Facing Student Debt with Eyes Wide Open
“What education giveth in terms of freedom and opportunity, student debt often taketh away.” – Zac Bissonnette, Debt-Free U
Too many high school students stumble through applications for college loans with far more optimism than realism. Looking back on their blindfold walk, more than a third of young people recently reported that they would not have attended college if they’d known what the total cost would be.
Higher education is becoming unsustainable both for students and for society. The $1.34 trillion in student debt that young Americans have racked up limits their life choices, forcing them to postpone marriage and home ownership and restricting their careers (ruling out options to work their values in lower-paying professions that benefit community and earth). Escalating student debt saps vitality from our culture and economy, squelching innovations needed to improve our world.
Back in 1971, the total yearly cost for a private four-year college averaged less than $3,000, notes Boston Globe writer Neil Swidey. Had college costs kept pace with inflation, the annual price tag now would average around $17,000, rather than $44,000.
Institutions require families to pay more when other revenue sources dwindle – as can happen when state support for public universities drops. Yet costs also climb due to spending on high-paid administrative roles and upscale campus facilities. Between 1997 and 2012, the median square-foot cost tripled for academic and science buildings and quintupled for residential halls. Students burdened with ever more debt often dwell in a surreal world of luxurious residential suites, elegant dining halls and resort-class fitness centers.
Despite the extravagance in higher education, many families resign themselves to paying top dollar and assuming debilitating debt. There is another way, though; fully a third of college students still graduate without student loans, giving themselves options to pursue entrepreneurial ventures, creative endeavors and work for the greater good.
Zac Bissonnette shows how to realize this goal with no parental help in Debt-Free U, a book he wrote while paying his own way at the University of Massachusetts. Bissonnette and other authors (such as Kristina Ellis, Alex Chediak and Marco LeRoc) offer signposts pointing toward a more sustainable educational path. Here are some of their recommendations, directed to high-school students.
You’re about to enter a process that demands the wariness of a used-car search. Don’t focus on the collegiate equivalent of heated seats (like food courts and swimming pools); concentrate on functionality and value. As with vehicles, name brands hold surface appeal but may not be worth the inflated price.
Realize that some of those advising you may have inherent conflicts. College financial aid officers have a stake in your enrolling, whether or not you can afford it; high school counselors may be under pressure to direct you toward a four-year institution rather than a more affordable community college.
Higher education can increase your long-term earning power, but it’s not a simple equation. Roughly half of recent college graduates are in low-paying jobs that don’t require a degree. Median real annual earnings for college graduates rose less than $800 between 1986 and 2013 (while those of high school graduates actually dropped by $2,525).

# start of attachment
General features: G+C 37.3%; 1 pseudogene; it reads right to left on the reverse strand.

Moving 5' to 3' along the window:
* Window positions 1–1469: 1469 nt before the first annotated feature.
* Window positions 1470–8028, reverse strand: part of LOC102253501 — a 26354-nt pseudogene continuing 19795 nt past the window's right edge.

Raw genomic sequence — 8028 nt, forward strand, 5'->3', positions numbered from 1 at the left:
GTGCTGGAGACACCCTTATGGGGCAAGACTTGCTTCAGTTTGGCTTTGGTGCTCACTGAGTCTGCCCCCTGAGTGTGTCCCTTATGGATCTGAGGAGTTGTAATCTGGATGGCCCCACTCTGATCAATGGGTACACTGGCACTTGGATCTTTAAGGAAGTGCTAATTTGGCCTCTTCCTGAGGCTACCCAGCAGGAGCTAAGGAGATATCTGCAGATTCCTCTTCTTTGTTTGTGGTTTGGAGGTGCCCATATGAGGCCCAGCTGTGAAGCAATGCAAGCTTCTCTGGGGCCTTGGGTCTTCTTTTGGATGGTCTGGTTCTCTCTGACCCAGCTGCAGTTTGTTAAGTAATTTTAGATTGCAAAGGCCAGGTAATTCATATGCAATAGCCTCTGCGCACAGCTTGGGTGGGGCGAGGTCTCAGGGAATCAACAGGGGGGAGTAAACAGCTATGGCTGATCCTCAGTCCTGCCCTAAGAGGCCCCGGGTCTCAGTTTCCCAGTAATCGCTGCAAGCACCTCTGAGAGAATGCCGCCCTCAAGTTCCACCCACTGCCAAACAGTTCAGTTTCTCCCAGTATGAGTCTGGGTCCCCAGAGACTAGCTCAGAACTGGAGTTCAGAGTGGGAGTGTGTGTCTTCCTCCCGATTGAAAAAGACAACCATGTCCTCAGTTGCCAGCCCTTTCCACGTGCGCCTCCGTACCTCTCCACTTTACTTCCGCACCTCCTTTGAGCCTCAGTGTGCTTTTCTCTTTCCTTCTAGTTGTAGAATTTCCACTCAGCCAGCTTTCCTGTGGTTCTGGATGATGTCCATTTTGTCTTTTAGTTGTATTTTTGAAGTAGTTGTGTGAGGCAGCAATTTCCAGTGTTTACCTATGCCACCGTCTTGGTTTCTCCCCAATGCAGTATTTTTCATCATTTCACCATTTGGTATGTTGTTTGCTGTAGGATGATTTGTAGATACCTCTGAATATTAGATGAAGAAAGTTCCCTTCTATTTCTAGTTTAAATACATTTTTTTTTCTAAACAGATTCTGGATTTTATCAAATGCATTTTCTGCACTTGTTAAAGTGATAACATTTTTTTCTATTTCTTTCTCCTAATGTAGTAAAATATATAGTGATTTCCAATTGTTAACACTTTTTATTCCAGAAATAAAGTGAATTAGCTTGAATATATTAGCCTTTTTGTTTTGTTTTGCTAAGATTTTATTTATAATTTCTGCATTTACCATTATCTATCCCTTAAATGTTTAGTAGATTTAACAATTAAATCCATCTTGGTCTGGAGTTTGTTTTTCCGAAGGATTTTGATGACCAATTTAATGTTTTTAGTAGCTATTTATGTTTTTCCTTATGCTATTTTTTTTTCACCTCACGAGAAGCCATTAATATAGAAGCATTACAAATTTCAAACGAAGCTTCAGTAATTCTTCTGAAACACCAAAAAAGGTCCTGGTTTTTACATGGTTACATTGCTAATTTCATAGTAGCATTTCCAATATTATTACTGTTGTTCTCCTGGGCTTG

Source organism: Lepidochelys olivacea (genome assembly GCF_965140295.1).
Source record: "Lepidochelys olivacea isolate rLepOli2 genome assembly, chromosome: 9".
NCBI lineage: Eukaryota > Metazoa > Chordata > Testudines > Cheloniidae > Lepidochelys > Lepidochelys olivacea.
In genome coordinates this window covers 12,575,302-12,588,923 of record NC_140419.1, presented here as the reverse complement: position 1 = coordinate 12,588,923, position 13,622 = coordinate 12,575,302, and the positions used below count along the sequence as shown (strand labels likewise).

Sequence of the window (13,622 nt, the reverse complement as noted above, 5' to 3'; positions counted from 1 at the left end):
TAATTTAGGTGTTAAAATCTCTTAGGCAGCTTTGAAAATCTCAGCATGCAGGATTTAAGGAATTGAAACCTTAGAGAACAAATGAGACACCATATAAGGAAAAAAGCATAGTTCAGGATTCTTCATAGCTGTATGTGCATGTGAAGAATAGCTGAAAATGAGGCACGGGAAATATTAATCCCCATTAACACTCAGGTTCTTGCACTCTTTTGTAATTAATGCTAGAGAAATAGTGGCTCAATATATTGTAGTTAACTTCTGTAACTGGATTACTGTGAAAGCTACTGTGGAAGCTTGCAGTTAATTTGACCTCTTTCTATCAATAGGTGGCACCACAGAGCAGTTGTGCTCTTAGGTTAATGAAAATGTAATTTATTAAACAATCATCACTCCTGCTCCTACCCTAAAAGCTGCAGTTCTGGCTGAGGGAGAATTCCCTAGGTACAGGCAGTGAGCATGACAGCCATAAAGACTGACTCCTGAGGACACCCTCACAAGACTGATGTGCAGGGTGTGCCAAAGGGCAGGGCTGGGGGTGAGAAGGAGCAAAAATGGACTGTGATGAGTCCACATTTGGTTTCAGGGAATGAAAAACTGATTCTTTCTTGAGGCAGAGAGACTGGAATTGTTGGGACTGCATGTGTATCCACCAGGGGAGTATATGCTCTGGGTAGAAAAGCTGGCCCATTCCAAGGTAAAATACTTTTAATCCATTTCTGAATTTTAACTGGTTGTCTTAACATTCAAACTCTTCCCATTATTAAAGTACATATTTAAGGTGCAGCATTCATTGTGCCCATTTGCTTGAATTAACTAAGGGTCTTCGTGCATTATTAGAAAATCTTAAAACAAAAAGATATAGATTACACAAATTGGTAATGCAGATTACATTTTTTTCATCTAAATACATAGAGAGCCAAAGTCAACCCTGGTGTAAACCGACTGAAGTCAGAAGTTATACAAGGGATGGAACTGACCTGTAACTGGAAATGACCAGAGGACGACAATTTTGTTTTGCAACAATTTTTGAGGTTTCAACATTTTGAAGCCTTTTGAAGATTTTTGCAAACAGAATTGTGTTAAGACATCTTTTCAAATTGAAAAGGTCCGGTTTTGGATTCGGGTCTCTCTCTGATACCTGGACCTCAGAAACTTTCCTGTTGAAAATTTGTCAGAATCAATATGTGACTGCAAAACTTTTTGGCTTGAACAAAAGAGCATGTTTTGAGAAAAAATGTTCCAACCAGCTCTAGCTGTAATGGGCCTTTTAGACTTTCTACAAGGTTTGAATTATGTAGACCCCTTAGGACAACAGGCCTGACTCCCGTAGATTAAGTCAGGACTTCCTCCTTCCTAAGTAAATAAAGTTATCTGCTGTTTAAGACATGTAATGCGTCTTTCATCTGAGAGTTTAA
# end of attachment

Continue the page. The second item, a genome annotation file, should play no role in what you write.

Study personal finance so you understand the implications of compound interest and – before enrolling – estimate any future monthly loan repayments. Don’t be taken in when schools conflate work study or loans (including parent PLUS loans) with “aid awards.” (If you expect your parents to take out loans or draw on home equity or retirement savings for your education, be prepared to support them in their old age.)
College loan officers may not pull as many tricks as car retailers, but they’re not above sending misleading letters with a “net price” that neglects major costs like room and board. Award letters outline only one year’s costs, so estimate your four-year investment.
Scholarship awards can sound like free money, but some schools deduct these from their aid package so the family contribution does not change. Institutions also may front-load grant awards in the first year, providing fewer in subsequent years. Identify these patterns and compare school statistics using tools like College Navigator.
When you borrow money for a house or car, you can resell those possessions to repay debt. With student loans, you are the collateral. If you default, lenders can garnish your wages, tax refunds and Social Security benefits.
Loans come due whether or not you graduate and – take note – only half of students graduate within five years of starting. Many young people shoulder the costs of college without the rewards.
Work during college can do far more than pay bills: It prepares you for future jobs. A 2014 Pew Research Center study found that fully half of college graduates wished they had gained more work experience during college.
Make college choices that won’t limit future options to serve your community and the larger world. Better yet, begin those transformative experiences before entering college. Taking time to mature during a gap year can boost your motivation and focus, increasing the odds that you’ll finish on time (and hence save money).
College can expand your mind and opportunities, but keep in mind that – far more than the name on your degree – your own initiative and perseverance will shape your future.
© Marina Schauffler, 2017. All Rights Reserved. Column reprints available upon request.